Police across Canada have made home visits to nearly 2,200 Canadians to ensure they are complying with their mandatory 14-day isolation after returning from abroad, and so far only four people have been ticketed for breaking their quarantines under the federal rules.
In late March, in an effort to get a handle on the number of COVID-19 cases being brought into Canada from other countries, the federal government imposed mandatory 14-day isolation for any Canadians coming home, under the Quarantine Act.
Regardless of their symptoms, anyone crossing back over the border must spend 14 days in isolation, whether at home or inside a federally-provided room if their living situation would see them sharing space with a vulnerable person like a senior or someone with pre-existing medical conditions.
To enforce this order, the Public Health Agency of Canada is working with the RCMP and local law enforcement to check in on these travellers, based on the contact information they are required to provide on a contact-tracing form. If the initial call from the government goes unanswered or if they have an indication the traveller is not complying, police are asked to follow up.
As of May 13, the Public Health Agency of Canada had sent police forces 2,198 referrals for follow-up visits. As a result of these checks, four people have been ticketed under the Quarantine Act for breaking the rules. Of these, 705 were in Ontario, 299 were in Alberta, and 294 were in Quebec.
The government did not specify where the infractions occurred or how what kind of monetary penalties were issued with the tickets.
Those who disobey the quarantine order can face fines of up to $750,000 and up to six months in prison. Additionally, anyone who causes a “risk of imminent death or serious bodily harm” to another person by “willfully or recklessly” contravening the act could be fined up to $1 million and face three years imprisonment.
While the number of people facing Quarantine Act tickets is small, more than 4,500 people have been ticketed or charged for alleged COVID-19 related violations across Canada under various other provincial and municipal orders.
It’s possible, health officials said, that when following up on someone who should be in mandatory isolation, the responding police authorities opted to issue a different level of fine or ticket for breaching local bylaws or provincial laws, as the enforcement mechanisms vary from province to province.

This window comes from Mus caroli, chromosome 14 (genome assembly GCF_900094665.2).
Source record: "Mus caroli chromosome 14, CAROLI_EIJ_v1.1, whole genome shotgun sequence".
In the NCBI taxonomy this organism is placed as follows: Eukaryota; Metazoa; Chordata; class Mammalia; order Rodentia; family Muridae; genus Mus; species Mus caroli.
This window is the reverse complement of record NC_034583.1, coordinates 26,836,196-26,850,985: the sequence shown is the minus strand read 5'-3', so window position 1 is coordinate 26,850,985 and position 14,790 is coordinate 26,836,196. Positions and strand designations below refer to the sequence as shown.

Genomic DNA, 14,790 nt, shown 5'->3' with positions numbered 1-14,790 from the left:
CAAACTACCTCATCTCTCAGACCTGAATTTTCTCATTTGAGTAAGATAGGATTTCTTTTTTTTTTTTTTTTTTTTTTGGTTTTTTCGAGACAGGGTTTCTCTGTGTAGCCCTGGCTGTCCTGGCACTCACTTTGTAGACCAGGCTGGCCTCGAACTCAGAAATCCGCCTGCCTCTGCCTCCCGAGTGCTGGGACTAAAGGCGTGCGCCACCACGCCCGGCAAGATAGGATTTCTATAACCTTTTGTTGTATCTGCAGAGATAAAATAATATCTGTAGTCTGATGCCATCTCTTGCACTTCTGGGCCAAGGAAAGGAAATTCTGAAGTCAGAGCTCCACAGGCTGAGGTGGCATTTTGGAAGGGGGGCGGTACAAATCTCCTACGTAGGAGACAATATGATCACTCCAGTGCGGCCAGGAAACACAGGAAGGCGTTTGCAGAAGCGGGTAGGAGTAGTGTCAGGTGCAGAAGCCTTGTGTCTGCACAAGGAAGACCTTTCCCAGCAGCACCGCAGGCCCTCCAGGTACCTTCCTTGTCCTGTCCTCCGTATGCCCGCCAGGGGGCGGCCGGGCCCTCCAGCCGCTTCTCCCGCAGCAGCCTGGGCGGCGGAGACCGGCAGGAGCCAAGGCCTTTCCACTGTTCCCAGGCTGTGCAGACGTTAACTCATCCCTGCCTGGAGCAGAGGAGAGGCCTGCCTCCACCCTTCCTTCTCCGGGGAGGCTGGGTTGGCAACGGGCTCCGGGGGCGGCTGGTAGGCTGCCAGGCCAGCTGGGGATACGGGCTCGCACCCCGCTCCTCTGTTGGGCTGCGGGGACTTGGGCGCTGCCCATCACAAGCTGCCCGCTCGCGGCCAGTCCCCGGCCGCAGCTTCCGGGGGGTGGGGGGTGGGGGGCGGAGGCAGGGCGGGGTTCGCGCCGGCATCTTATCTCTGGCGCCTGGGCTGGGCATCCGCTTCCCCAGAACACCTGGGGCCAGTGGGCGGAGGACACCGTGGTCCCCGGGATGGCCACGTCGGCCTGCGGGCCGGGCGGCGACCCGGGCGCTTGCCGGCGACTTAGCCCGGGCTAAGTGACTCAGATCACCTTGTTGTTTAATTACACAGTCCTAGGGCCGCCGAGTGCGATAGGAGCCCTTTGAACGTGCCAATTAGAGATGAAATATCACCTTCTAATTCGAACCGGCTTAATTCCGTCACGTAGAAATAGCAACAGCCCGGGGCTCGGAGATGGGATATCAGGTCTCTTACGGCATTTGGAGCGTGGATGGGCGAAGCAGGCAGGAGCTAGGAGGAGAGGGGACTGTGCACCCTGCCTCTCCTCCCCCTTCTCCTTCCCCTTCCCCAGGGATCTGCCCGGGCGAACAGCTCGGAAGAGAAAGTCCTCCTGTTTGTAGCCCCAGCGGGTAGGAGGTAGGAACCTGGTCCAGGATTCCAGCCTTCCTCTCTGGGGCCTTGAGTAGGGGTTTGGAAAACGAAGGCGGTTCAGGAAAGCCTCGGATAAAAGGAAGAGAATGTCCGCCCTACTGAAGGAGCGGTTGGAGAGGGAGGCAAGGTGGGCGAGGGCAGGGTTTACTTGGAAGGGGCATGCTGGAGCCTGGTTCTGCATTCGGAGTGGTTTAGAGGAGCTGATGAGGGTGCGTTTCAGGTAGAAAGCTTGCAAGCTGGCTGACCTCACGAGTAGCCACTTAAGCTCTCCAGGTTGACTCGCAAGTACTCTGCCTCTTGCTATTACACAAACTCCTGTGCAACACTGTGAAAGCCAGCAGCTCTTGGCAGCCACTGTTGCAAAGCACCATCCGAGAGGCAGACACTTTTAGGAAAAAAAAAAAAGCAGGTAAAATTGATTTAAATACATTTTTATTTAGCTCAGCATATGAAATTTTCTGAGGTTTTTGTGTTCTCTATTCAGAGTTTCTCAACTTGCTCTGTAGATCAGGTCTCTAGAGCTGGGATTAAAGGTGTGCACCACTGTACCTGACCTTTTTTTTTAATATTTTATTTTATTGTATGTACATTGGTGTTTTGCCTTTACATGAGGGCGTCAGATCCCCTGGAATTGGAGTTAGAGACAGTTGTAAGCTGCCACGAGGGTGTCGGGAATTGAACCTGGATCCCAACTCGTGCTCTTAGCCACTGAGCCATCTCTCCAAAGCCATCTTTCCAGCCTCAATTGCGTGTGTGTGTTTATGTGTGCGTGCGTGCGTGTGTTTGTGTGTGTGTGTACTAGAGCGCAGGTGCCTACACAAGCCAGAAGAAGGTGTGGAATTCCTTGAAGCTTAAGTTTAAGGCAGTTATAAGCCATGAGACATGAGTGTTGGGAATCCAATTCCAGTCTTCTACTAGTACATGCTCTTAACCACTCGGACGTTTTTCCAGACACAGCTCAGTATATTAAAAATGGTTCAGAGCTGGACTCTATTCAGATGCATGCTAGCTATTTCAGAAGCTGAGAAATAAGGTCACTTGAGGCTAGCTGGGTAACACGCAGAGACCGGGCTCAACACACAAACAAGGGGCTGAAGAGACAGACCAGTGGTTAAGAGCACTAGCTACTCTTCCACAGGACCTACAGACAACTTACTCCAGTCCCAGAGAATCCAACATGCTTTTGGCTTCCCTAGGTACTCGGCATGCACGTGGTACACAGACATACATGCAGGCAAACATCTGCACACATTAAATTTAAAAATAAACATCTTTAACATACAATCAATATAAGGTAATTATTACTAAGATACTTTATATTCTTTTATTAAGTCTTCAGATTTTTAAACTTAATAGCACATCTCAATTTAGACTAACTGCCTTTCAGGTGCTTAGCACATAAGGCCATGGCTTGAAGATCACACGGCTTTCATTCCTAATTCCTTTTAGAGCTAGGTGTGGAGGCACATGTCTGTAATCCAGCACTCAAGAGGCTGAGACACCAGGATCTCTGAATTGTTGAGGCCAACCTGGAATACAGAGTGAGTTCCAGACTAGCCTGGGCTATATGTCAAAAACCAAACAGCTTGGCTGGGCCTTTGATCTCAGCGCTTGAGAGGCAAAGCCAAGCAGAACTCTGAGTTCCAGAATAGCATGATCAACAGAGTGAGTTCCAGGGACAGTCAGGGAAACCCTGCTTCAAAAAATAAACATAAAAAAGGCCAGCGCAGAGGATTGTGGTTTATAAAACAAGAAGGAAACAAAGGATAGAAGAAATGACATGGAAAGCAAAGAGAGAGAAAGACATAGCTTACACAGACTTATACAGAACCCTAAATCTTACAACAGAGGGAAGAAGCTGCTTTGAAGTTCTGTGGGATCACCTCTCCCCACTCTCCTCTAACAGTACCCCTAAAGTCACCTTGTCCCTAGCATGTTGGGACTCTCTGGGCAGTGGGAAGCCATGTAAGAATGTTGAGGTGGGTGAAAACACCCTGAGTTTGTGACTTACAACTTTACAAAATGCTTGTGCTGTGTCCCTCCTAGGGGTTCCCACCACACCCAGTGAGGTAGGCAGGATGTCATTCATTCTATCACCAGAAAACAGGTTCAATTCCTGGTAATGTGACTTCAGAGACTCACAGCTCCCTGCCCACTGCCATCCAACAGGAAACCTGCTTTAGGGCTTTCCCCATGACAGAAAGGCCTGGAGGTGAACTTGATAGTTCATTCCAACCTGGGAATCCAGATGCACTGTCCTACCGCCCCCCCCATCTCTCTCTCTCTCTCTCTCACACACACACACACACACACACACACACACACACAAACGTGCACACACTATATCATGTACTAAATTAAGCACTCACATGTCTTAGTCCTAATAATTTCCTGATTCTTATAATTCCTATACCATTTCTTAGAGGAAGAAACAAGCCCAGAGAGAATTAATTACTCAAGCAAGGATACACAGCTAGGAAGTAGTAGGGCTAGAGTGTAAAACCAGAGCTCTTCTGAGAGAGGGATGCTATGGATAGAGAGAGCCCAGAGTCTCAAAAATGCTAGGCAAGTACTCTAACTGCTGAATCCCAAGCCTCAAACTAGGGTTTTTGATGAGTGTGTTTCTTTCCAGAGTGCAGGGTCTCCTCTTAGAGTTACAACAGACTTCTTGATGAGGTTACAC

The Public Health Agency of Canada says the quarantine measures upon arrival and drastically reducing the number of people who have been able to enter the country have been “essential” to controlling the outbreak.
“Travel-introduced cases have dropped to next to zero, indicating a high level of compliance of travellers,” the agency said in a statement.
On Tuesday, Chief Public Health Office Dr. Theresa Tam told reporters that even when the time comes to ease some travel restrictions, the 14-day mandatory quarantine and follow-up enforcement of that order will remain “a cornerstone” of disease control measures, so expect that to be a requirement for some time.
Asked whether the federal government is looking at further measures such as monitoring devices for travellers entering Canada, Prime Minister Justin Trudeau said on Wednesday that it will be important to “ensure that new cases aren’t arriving and spreading through the general population,” and that talks are underway with the provinces and territories on next steps.
Police checks on returning travellers
As of May 13 the Public Health Agency of Canada says they asked police to follow up with 2,198 Canadians to make sure they were following mandatory quarantine orders.
Here are the number of Quarantine compliance visits made by the police in each province and territory.
Infographic by Mahima Singh